AFP — A week after the Italian coastguard rescued nearly 200 migrants, Interior Minister Matteo Salvini on Thursday restated his refusal to let them land in Italy and accused EU partners of inaction.
“No one will land in Italy without my authorisation,” Salvini, of the far-right League party, said in a radio interview.
The migrants were rescued by the Diciotti vessel overnight on August 15 in a new drama that has drawn sharp criticism from the left, with former Prime Minister Paolo Gentiloni of the centre-left Democratic Party branding Salvini’s handling of the situation a “national disgrace”.
Salvini meanwhile has renewed accusations that fellow EU states are shirking their responsibilities.
In a Facebook post he accused several European countries, including Germany and Spain, of reneging on an agreement to take migrants who were allowed to land in the Sicilian port of Pozzallo in July.
“Why should we trust them this time? Before asking for the disembarkation of the Diciotti, Europe should give us explanations. I’m not backing down.”
Thirteen of the some 190 migrants were allowed off for health reasons on the island of Lampedusa before the vessel carried on to the Sicilian port of Catania.
Late Wednesday, Salvini agreed to allow 27 unaccompanied minors off the boat but the rest remain trapped on board, despite calls from the UNHCR and aid agencies for them to be allowed off.
Salvini insists those who remain on board are “illegal immigrants” and do not have the right to humanitarian protection accorded to refugees.
The nationalities of those still on board is not clear but according to Save the Children almost all of the children who were allowed off on Wednesday are from Eritrea, whose regime of compulsory military service has been likened to slavery by the UN.
A psychologist from Medecin Sans Frontieres (MSF), Nathalie Leiba, who treated some of the minors allowed off the boat, said many of them were “exhausted and confused”.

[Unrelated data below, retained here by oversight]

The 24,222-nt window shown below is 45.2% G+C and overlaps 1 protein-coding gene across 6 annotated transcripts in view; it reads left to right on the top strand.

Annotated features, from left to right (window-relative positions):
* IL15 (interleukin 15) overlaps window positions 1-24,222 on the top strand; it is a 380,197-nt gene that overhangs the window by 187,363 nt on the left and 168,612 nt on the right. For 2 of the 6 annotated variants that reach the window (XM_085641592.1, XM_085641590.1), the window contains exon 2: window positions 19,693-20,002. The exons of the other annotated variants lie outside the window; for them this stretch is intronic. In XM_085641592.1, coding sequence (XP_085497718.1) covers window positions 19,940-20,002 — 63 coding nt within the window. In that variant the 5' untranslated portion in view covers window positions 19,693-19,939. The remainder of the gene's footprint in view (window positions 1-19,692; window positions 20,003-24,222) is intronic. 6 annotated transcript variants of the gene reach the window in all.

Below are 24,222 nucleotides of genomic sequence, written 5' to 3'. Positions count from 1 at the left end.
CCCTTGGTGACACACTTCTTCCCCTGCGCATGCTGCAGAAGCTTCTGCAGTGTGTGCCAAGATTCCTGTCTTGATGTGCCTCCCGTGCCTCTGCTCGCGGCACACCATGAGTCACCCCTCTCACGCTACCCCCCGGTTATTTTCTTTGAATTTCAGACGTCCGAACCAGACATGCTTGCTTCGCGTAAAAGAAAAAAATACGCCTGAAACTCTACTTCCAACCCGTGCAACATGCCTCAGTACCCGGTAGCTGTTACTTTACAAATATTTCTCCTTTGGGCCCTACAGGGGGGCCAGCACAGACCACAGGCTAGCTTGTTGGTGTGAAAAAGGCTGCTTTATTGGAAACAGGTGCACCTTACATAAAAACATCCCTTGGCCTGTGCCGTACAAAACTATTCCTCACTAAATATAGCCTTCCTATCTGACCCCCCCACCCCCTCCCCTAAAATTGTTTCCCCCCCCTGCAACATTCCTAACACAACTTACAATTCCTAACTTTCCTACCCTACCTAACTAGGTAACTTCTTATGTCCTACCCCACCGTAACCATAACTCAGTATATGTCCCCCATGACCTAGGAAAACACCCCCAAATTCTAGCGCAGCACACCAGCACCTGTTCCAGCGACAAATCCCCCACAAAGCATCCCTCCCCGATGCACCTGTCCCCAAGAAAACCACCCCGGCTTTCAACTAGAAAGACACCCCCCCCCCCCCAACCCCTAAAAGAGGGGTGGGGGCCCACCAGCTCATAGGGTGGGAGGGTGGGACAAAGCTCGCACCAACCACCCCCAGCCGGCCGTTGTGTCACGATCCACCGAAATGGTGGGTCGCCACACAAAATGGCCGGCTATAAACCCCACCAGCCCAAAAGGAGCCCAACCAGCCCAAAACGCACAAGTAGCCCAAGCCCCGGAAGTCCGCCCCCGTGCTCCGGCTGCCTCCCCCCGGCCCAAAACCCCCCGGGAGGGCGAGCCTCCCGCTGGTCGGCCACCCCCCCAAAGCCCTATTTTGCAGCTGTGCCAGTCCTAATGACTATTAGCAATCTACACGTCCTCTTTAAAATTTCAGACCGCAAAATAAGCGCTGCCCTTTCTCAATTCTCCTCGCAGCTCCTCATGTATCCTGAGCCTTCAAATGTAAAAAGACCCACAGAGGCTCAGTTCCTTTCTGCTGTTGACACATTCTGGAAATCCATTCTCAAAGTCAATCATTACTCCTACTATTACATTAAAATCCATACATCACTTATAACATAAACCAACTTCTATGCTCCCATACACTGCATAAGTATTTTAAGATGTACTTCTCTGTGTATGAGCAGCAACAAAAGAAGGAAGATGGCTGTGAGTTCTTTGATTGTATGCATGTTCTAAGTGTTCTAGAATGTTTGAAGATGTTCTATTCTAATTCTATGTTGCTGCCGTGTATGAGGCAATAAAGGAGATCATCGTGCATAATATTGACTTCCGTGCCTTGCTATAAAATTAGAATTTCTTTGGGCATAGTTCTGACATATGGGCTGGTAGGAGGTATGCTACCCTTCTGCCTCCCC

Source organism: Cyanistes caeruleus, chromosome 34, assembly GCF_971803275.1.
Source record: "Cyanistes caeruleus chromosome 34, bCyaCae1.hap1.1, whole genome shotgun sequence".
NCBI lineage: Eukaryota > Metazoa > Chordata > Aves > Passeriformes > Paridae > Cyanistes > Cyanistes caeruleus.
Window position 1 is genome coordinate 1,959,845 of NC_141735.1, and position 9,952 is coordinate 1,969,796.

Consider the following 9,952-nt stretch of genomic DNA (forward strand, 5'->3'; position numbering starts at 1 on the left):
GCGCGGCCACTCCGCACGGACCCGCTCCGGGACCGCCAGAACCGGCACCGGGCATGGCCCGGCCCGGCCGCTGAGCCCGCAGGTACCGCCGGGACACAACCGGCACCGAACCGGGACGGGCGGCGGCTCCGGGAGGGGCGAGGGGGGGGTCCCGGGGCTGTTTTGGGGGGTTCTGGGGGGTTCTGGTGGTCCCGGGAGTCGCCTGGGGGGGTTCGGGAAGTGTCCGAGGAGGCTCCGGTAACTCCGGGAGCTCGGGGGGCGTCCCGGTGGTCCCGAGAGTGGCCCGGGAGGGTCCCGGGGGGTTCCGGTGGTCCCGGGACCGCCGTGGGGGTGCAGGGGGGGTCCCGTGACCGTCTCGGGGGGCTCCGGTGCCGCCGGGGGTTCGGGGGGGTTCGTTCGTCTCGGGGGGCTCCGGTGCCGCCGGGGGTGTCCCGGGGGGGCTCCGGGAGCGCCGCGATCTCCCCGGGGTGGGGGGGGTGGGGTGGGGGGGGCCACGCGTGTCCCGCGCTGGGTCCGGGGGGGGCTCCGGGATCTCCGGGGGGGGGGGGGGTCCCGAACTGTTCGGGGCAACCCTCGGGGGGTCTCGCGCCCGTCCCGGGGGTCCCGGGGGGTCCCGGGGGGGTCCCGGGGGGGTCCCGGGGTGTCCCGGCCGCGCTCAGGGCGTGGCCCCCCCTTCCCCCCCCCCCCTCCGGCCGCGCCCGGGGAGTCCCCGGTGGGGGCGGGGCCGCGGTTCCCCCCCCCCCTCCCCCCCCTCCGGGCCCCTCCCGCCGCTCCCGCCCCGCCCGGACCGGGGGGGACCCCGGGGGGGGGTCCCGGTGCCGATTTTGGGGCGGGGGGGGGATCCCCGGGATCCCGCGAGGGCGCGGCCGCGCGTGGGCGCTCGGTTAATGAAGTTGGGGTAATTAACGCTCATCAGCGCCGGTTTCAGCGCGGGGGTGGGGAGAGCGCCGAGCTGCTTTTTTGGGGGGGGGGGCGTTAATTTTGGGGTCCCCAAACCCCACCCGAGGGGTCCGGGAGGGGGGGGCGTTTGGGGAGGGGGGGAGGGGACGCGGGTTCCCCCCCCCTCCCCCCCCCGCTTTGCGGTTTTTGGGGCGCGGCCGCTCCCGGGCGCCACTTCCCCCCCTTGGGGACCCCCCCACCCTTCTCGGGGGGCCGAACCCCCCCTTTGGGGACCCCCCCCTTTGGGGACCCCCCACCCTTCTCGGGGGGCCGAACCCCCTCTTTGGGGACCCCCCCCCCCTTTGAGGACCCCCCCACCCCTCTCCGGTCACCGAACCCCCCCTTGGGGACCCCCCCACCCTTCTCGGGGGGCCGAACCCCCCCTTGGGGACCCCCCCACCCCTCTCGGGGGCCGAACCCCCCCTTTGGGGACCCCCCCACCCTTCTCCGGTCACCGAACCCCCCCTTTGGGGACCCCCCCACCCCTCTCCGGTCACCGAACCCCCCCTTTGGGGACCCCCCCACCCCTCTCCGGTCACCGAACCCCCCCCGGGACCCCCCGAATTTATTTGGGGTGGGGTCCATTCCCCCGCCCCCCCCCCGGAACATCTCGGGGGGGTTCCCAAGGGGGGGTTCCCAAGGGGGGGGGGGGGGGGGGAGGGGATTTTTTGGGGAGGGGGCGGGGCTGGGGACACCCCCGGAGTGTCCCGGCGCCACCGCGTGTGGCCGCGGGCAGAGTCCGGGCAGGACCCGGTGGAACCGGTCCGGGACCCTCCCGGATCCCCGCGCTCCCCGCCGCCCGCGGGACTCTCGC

“One of them couldn’t see well, he had dilated pupils, he told me that he had been detained (in Libya) in the dark for a year,” she said.
Aid workers from Save The Children have been allowed access on to the boat, as well as monitors from a public body which safeguards detainees’ rights.
Prosecutors in the Sicilian city of Agrigento have opened an inquiry into “abduction” over the Diciotti case and according to Italian media reports President Sergio Mattarella has privately expressed concerns that the row could damage Italy’s image abroad.
– ‘Unfair and illegal’ –
But Salvini has thrived on the controversy and the opportunity to present himself as in tune with public opinion.
“There is an inquiry under way, we will see,” he said. “I have broad shoulders. I think the majority of Italians agree with me.”
Opinion polls suggest that his stance is benefiting the League, whose approval rating has risen to around 30 percent — 10 points up from its showing in March elections — and is now level with the populist Five Star Movement (M5S) with which it has formed a government.
For its part the European Commission said Thursday it wanted “a swift resolution so that the people on board can be safely disembarked as soon as possible”.
“We are stepping up our pro-active work to find a long-term, durable, European solution,” Commission spokesman Alexander Winterstein told reporters.
He added that a meeting of high-level representatives from around a dozen member states would be held on Friday to discuss the issue.
If no European solution to the Diciotti case is found, Salvini has repeatedly threatened to send the migrants back to Libya.
“Either Europe begins to seriously defend its borders and shares the relocation of immigrants, or we will start taking them back to the port that they left,” he tweeted on Tuesday.
Mohamad Siala, foreign minister in Libya’s UN-backed Government of National Accord (GNA), shot back late on Wednesday that such a move would be “unfair and illegal” given that Libya already has “more than 700,000 migrants” on its territory.
According to the interior ministry, migrant arrivals are more than 80 per cent down on the same period last year, with 19,526 arriving up to August 23, as opposed to 98,076 in 2017.